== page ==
But there are other projects that were only left printed on campaign flyers. Proposals to streamline the coordination among council, college and org events, as well as to organize the room reservation system (Room-arampa and MASKOM–portable), both under the leadership of incumbent secretary Mari Arambulo, were not systematically implemented. Organizations followed the old rules on room reservations which still caused occasional overlapping schedules and delays. Arambulo clarified on Hot Off the Grill, however, that the administration still needs to familiarize themselves with Google Drive before the new online protocol can be used.
Treasurer Keisha Mayuga’s proposed CMC-walat initiative to publish regular budget updates and discussions on the Socialized Tuition and Financial Assistance Program (STFAP) did not materialize either.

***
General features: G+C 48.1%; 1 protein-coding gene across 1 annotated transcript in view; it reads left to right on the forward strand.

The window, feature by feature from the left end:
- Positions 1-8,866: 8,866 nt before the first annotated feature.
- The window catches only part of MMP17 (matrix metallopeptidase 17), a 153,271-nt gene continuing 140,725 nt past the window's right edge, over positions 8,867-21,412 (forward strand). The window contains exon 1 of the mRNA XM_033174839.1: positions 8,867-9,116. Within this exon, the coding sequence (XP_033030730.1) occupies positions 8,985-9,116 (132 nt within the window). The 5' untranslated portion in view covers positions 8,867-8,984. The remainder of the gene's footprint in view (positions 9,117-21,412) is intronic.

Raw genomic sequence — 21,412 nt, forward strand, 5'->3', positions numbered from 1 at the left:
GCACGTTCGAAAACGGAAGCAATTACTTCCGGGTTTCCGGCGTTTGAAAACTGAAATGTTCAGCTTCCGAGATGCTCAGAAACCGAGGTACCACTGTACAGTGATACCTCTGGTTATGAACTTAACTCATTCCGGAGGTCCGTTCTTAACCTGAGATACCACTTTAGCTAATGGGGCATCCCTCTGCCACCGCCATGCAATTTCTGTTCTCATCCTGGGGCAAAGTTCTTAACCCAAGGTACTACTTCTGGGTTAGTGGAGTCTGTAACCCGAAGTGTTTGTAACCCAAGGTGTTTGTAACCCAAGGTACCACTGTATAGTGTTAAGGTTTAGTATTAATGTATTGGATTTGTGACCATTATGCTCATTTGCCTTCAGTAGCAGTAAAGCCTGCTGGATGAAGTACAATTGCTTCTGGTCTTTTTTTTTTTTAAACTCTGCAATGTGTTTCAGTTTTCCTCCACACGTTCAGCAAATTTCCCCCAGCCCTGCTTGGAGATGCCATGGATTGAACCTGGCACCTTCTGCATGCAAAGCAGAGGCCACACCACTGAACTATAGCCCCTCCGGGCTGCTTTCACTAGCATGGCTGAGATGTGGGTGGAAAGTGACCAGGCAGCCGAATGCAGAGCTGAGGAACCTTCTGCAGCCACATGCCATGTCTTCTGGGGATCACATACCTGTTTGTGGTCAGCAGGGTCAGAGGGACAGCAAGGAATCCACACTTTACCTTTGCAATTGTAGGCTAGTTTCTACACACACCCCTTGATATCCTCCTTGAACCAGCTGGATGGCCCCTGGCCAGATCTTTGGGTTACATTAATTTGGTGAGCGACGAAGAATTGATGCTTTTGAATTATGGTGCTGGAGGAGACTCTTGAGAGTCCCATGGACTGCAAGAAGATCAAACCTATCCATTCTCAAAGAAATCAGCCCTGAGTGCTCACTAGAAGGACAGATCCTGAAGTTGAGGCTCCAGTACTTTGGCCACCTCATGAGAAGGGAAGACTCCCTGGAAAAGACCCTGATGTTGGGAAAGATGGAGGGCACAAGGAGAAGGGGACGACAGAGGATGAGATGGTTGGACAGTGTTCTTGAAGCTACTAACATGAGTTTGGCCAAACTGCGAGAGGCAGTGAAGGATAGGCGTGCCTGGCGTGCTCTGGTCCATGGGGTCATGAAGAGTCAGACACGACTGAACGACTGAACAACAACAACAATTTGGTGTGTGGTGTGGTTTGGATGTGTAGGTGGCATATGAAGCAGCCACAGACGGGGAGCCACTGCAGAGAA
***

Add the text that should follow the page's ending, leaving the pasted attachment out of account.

ObleVision, the moniker for a proposed monthly online news channel on the affairs of the university, proved to be just a vision that never materialized. This was a proposed project of incumbent CMC Representative to the University Student Council (USC) Carla Cucueco, who was earlier criticized for her poor attendance in official meetings of the USC. What was left was a banner project with the USC of a post-SONA analysis forum on the implications of the president’s address to governance, media, economics and the social sciences, dubbed as Kung Ako SONA si PNoy.
Several hits and misses also translate at the level of the department representatives. While some projects pushed through, proposals for workshops, a photojournalism contest, and a CMCSC newsletter remain inexistent as of this writing – barely a month away from the end of the school year.
Need for deeper engagement
Last year, the college saw a myriad of issues clamoring for attention and action. Janet Napoles and the P10-billion pork barrel scam shook national politics and sparked discussions on the lack of transparency and accountability in government. Typhoon Yolanda severely affected the lives and economies of Filipinos especially in Visayas, where the UP Tacloban and Palo campuses are.